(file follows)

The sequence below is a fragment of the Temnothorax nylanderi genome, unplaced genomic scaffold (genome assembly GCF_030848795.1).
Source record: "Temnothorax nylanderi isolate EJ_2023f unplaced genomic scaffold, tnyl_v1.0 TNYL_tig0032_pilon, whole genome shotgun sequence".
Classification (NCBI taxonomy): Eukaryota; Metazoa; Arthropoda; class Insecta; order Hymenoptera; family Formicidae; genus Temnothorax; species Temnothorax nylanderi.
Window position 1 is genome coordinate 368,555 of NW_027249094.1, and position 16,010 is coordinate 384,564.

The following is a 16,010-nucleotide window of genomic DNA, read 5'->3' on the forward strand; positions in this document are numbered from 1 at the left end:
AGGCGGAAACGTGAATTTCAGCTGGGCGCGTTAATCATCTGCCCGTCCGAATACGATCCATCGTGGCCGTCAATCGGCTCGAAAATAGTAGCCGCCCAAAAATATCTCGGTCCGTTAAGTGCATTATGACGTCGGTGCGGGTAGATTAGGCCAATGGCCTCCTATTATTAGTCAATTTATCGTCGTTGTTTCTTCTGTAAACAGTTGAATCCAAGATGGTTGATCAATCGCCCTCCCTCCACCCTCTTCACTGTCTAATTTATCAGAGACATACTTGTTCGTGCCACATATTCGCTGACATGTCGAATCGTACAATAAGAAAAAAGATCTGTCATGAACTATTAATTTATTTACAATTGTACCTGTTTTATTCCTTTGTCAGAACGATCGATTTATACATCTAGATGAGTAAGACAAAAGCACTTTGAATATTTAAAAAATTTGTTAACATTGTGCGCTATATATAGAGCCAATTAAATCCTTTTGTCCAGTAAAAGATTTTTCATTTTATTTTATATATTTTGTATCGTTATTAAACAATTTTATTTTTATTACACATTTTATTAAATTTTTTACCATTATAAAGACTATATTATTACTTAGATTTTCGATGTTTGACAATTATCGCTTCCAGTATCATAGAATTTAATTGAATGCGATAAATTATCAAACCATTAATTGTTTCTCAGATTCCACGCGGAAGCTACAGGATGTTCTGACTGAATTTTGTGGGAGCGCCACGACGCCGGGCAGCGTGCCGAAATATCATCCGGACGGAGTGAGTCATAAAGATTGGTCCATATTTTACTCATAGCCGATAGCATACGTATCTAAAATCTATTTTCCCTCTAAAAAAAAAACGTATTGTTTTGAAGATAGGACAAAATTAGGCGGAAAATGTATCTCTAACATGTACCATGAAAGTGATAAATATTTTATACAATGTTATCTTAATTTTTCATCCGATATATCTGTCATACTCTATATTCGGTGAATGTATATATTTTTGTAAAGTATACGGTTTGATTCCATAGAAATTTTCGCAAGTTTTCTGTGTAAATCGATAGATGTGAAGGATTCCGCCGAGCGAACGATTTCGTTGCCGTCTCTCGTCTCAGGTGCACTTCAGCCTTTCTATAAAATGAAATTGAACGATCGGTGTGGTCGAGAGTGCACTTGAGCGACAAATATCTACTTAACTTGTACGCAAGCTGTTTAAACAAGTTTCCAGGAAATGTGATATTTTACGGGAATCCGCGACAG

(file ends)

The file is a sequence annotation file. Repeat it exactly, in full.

The sequence below is a fragment of the Temnothorax nylanderi genome, unplaced genomic scaffold (genome assembly GCF_030848795.1).
Source record: "Temnothorax nylanderi isolate EJ_2023f unplaced genomic scaffold, tnyl_v1.0 TNYL_tig0032_pilon, whole genome shotgun sequence".
Classification (NCBI taxonomy): Eukaryota; Metazoa; Arthropoda; class Insecta; order Hymenoptera; family Formicidae; genus Temnothorax; species Temnothorax nylanderi.
Window position 1 is genome coordinate 368,555 of NW_027249094.1, and position 16,010 is coordinate 384,564.

The following is a 16,010-nucleotide window of genomic DNA, read 5'->3' on the forward strand; positions in this document are numbered from 1 at the left end:
AGGCGGAAACGTGAATTTCAGCTGGGCGCGTTAATCATCTGCCCGTCCGAATACGATCCATCGTGGCCGTCAATCGGCTCGAAAATAGTAGCCGCCCAAAAATATCTCGGTCCGTTAAGTGCATTATGACGTCGGTGCGGGTAGATTAGGCCAATGGCCTCCTATTATTAGTCAATTTATCGTCGTTGTTTCTTCTGTAAACAGTTGAATCCAAGATGGTTGATCAATCGCCCTCCCTCCACCCTCTTCACTGTCTAATTTATCAGAGACATACTTGTTCGTGCCACATATTCGCTGACATGTCGAATCGTACAATAAGAAAAAAGATCTGTCATGAACTATTAATTTATTTACAATTGTACCTGTTTTATTCCTTTGTCAGAACGATCGATTTATACATCTAGATGAGTAAGACAAAAGCACTTTGAATATTTAAAAAATTTGTTAACATTGTGCGCTATATATAGAGCCAATTAAATCCTTTTGTCCAGTAAAAGATTTTTCATTTTATTTTATATATTTTGTATCGTTATTAAACAATTTTATTTTTATTACACATTTTATTAAATTTTTTACCATTATAAAGACTATATTATTACTTAGATTTTCGATGTTTGACAATTATCGCTTCCAGTATCATAGAATTTAATTGAATGCGATAAATTATCAAACCATTAATTGTTTCTCAGATTCCACGCGGAAGCTACAGGATGTTCTGACTGAATTTTGTGGGAGCGCCACGACGCCGGGCAGCGTGCCGAAATATCATCCGGACGGAGTGAGTCATAAAGATTGGTCCATATTTTACTCATAGCCGATAGCATACGTATCTAAAATCTATTTTCCCTCTAAAAAAAAAACGTATTGTTTTGAAGATAGGACAAAATTAGGCGGAAAATGTATCTCTAACATGTACCATGAAAGTGATAAATATTTTATACAATGTTATCTTAATTTTTCATCCGATATATCTGTCATACTCTATATTCGGTGAATGTATATATTTTTGTAAAGTATACGGTTTGATTCCATAGAAATTTTCGCAAGTTTTCTGTGTAAATCGATAGATGTGAAGGATTCCGCCGAGCGAACGATTTCGTTGCCGTCTCTCGTCTCAGGTGCACTTCAGCCTTTCTATAAAATGAAATTGAACGATCGGTGTGGTCGAGAGTGCACTTGAGCGACAAATATCTACTTAACTTGTACGCAAGCTGTTTAAACAAGTTTCCAGGAAATGTGATATTTTACGGGAATCCGCGACAG